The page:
During this time, a variety of tubes may be utilized to drain excess chest fluid if a thoracotomy was performed, and catheters and IV fluids help to maintain the body’s normal ingestion and elimination functions. Many patients experience pain during recovery, and require an epidural initially before moving to pain killing shots, pills, or an IV pump. Rarely children who undergo scoliosis surgery may be placed in a temporary body cast or rigid brace.

Patients don’t realize that it takes time before they will see tangible results from their surgery. Although the spine might initially look straighter, it takes 3 months for the spine to substantially fuse and up to 2 years for the fusion to be complete.

Non-surgical scoliosis specific exercise based treatments can yield meaningful results in as little as two weeks, and do not involve the pain and risk of surgery.  While these non invasive approaches are not always the right way to go, the majority of scoliosis patients will benefit greatly from a non surgical decision.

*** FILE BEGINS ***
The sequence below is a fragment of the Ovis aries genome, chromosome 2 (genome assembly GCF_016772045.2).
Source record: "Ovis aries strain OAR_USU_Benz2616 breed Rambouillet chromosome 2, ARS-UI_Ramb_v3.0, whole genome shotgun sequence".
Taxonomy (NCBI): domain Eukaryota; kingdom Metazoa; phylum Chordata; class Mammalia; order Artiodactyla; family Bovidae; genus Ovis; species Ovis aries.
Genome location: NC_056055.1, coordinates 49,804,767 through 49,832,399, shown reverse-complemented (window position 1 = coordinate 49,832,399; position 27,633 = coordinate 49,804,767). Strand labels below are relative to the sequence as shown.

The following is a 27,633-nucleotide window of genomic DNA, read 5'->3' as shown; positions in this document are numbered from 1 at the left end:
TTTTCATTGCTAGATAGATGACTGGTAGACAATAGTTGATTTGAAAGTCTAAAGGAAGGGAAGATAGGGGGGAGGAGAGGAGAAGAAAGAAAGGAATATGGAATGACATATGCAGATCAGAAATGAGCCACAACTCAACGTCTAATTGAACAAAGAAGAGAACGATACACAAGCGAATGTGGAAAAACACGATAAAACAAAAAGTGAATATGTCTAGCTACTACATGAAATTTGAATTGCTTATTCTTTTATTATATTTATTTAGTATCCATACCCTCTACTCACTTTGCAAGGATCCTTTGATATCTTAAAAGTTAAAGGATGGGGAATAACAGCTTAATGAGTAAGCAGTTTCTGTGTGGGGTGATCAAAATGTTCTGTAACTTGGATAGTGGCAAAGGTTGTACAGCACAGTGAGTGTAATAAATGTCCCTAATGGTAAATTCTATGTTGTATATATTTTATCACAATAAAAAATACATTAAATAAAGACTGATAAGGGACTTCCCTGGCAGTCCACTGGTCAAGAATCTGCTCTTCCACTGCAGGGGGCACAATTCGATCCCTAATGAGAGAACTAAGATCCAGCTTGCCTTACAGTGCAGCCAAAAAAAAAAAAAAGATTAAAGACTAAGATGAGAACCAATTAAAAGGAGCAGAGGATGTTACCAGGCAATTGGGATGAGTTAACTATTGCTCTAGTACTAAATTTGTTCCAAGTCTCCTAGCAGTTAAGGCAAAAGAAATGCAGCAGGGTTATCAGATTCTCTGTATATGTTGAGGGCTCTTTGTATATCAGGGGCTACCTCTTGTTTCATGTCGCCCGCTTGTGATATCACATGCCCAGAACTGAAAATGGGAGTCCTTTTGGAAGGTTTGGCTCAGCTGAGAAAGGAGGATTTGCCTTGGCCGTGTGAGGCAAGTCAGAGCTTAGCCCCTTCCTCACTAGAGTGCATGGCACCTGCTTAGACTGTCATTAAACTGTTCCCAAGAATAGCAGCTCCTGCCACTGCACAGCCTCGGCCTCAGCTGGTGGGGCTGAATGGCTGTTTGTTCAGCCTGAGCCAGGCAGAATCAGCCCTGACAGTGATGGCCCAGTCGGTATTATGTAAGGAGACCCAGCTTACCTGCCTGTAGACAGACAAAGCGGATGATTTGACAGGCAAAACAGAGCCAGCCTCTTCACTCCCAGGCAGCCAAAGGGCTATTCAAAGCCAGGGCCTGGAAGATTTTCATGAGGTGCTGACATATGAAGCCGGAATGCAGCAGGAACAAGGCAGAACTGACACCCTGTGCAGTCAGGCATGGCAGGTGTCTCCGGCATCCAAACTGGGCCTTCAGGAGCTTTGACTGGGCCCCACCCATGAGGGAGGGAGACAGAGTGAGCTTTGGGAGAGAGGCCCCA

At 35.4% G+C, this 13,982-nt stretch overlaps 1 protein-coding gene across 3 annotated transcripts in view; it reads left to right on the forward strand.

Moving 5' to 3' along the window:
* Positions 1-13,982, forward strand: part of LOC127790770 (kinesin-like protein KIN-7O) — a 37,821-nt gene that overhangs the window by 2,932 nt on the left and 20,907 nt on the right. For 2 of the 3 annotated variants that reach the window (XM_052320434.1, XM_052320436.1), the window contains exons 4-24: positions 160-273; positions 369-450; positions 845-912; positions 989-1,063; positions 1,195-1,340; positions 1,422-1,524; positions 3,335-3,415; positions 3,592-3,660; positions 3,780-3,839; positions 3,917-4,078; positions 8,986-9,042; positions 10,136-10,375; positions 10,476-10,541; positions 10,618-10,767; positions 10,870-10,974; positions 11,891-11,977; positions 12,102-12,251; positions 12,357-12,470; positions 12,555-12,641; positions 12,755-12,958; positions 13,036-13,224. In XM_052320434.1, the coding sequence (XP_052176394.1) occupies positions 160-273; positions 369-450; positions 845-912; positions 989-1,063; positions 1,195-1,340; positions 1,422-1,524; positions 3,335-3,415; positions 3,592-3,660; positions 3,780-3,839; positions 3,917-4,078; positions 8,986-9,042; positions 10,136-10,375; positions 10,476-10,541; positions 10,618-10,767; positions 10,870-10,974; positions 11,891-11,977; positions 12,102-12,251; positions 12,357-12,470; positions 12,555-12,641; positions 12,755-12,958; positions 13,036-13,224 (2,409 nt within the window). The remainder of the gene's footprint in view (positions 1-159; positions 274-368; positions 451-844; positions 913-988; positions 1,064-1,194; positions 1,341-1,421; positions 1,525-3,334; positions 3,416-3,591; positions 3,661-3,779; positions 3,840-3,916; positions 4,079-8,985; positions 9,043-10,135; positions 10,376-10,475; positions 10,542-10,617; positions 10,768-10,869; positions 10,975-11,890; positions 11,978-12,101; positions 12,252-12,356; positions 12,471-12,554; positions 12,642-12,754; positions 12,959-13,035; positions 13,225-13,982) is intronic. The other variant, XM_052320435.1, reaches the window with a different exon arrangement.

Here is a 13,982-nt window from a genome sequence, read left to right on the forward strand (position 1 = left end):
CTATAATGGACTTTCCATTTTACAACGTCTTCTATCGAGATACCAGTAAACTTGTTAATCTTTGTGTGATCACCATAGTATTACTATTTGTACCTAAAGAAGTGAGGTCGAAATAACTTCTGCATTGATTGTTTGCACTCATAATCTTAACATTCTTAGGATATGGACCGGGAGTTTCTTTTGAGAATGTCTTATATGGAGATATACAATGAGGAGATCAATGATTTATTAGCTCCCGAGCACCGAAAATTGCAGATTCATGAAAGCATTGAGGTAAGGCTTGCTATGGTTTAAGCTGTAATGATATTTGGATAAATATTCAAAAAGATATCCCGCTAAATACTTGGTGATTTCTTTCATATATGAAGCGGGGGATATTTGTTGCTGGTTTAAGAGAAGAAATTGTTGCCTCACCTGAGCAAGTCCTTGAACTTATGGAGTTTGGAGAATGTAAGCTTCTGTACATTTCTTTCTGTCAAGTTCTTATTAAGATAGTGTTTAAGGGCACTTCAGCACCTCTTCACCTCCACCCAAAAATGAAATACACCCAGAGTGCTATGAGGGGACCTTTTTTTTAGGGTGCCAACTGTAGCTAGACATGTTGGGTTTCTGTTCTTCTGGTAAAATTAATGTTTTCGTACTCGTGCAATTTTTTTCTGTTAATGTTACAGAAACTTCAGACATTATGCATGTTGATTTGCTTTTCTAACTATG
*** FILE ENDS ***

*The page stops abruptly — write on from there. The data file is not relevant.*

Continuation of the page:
Read more about pain associated wth scoliosis surgery >

Read more about general scoliosis pain >

Risks Both During And After Surgery

Nearly all surgical procedures carry a certain element of risk, but specifically, spinal surgery can bring concerns both during and after the procedure, including:

  • Reactions to anesthesia or postoperative pain medication
  • Bleeding, blood clots, or infection
  • Gallstones or inflammation of the pancreas
  • Intestinal blockage
  • Excessive blood loss that requires a transfusion
  • Nerve damage resulting in muscle weakness or paralysis
  • Lung problems up to 1 week after surgery, with normal breathing function returning within 1 to 2 months after the procedure

Other serious conditions can also develop months or even years after surgery, again calling into question the decision to undergo a substantial elective surgical intervention in the absence of the 5 indications listed above. Long-term concerns include:

  • Pseudarthrosis – A painful condition where a false joint grows at the location of the fusion. This is caused when the surgical site does not heal properly or doesn’t heal at all.
  • Back pain – Individuals with a fused spine have limited mobility, which can cause stress on the back and ultimately lead to disc degeneration.